8. Don’t allow your schedule to dictate your day.
I write out weekly lesson plans (or, I did until this year) because they help to keep us all on track. However, if a better opportunity presents itself or plans go awry, we adjust.
Sometimes family time or impromptu field trips provide better, unexpected learning opportunities. You’ll never know if you don’t seize those moments when they present themselves.
9. Get everyone involved in housework.
When the kids were younger, we started off most school days with a little bit of housework. Everyone pitched in for an hour or so to dust, vacuum, do the laundry, or load the dishwasher.
Our house was never (and still isn’t) spotless, but it’s usually presentable. Clutter makes me crazy and stressed, so taking a few minutes to tidy up every day ensures a much smoother school day for me.
These days, I fiercely guard my morning quiet time before the teens wake, but I still enlist their help to clean the house. Just now it’s usually in the afternoons.
Don’t feel like you have to do it all. The time invested teaching your little ones to help with housekeeping pays off when they’re older. (Even if it means it takes a bit longer to get it done when they’re young.)
10. Go to bed at a decent time.
One of the best ways to ensure a lousy homeschool day is to make sure you’re consistently not getting enough sleep. Of course, we all have those unavoidable things that keep us from getting a good night’s rest like a sick child, the neighbor’s barking dog, or bouts of insomnia.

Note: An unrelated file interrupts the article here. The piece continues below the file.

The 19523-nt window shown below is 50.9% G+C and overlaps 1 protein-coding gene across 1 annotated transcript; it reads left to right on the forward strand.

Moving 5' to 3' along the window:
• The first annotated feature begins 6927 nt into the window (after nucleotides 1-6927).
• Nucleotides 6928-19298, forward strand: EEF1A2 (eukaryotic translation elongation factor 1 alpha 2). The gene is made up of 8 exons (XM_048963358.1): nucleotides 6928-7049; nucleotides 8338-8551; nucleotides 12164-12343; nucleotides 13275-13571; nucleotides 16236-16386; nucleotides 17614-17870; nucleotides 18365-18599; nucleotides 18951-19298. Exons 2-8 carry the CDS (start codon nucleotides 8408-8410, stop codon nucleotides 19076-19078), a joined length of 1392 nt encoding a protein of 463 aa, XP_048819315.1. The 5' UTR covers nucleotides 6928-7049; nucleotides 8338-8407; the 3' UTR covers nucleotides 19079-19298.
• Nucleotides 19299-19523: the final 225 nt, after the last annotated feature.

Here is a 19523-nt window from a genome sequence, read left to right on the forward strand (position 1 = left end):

However, sitting up until the wee hours of the night scrolling through Facebook or checking schoolwork does not fall into that unavoidable category. One of the best things I’ve done for my own peace of mind in recent years is giving myself a set time to shut down my laptop.
My husband and I will lie in bed watching mindless TV (nothing intense when we’re trying to wind down for the night). We’ll read, chat, or play games on our phones (using the nighttime feature to dim the screen).
It’s funny how much earlier I get sleepy when I’m lying in bed versus when I’m sitting at my laptop. A regular nightly downtime makes me sleep better and wake more refreshed. Some nights I’m even excited about the next day’s schedule instead of dreading the beeping of the alarm clock.
Those are just some of the things that I’ve found that work for me to have a better school day.
What do you do to make sure your school days go as smoothly as possible?
updated from an article originally published October 12, 2010